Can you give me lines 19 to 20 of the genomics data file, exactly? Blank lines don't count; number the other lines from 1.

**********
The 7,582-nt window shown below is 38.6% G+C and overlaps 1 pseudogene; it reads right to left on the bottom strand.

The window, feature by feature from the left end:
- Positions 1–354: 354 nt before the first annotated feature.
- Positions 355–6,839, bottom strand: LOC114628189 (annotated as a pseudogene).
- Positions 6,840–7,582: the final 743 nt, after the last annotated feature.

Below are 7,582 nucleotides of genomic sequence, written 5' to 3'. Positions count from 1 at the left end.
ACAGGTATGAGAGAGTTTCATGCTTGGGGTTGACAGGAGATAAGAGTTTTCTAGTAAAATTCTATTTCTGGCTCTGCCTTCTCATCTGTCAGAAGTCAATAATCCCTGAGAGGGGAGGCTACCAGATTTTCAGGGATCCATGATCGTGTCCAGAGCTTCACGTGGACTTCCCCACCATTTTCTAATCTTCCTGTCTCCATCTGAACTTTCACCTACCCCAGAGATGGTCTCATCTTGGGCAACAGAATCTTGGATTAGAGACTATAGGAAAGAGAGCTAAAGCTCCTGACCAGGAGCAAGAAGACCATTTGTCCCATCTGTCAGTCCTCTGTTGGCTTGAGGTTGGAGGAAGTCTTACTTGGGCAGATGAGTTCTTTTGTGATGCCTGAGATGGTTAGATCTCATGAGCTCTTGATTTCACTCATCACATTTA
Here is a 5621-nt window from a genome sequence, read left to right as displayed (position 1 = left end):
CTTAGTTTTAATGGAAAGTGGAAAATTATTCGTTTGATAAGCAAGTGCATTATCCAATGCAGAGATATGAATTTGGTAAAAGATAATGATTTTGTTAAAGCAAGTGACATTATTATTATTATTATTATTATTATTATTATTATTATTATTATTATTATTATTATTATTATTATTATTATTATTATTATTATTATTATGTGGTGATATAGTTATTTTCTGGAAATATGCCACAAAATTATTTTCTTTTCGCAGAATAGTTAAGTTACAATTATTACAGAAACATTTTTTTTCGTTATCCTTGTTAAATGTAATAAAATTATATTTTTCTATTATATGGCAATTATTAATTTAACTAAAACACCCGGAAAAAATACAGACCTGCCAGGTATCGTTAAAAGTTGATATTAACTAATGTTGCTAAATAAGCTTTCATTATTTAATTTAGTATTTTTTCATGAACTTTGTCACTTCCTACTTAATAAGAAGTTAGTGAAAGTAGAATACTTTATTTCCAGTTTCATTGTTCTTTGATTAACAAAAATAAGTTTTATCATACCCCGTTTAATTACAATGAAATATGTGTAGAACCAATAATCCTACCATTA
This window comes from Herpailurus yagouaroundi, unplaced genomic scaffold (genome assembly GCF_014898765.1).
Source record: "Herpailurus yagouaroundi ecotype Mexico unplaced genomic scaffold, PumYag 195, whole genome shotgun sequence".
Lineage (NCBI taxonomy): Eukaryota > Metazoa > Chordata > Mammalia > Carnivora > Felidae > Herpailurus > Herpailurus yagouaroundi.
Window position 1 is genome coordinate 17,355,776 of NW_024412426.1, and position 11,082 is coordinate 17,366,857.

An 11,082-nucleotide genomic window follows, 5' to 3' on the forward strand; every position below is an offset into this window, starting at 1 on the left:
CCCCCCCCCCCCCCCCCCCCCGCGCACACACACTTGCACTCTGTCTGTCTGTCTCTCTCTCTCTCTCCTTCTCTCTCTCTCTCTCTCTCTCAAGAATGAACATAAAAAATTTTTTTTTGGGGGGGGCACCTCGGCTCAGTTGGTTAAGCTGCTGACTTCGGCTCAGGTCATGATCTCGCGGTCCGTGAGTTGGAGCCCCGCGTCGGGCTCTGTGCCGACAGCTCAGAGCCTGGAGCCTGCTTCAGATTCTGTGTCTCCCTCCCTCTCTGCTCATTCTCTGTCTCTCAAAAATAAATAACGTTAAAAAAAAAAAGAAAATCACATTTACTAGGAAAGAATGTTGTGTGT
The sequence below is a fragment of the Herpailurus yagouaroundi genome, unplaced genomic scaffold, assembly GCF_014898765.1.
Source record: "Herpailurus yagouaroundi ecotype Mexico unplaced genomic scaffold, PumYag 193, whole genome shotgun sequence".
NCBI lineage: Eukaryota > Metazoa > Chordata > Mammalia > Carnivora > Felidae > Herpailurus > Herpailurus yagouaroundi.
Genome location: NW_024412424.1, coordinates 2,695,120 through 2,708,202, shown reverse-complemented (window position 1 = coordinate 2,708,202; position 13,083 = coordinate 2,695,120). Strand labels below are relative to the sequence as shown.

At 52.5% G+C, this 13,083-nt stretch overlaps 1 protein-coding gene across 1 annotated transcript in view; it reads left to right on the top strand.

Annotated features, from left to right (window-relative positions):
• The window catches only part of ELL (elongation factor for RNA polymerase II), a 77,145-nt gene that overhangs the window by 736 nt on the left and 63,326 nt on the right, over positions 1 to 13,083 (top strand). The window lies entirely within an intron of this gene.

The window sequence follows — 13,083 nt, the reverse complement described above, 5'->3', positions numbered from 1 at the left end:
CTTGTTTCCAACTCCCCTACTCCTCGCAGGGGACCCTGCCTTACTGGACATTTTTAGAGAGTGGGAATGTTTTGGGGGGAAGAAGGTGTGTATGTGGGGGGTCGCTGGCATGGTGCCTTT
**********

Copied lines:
Genome location: NW_024412424.1, coordinates 2,695,120 through 2,708,202, shown reverse-complemented (window position 1 = coordinate 2,708,202; position 13,083 = coordinate 2,695,120). Strand labels below are relative to the sequence as shown.

At 52.5% G+C, this 13,083-nt stretch overlaps 1 protein-coding gene across 1 annotated transcript in view; it reads left to right on the top strand.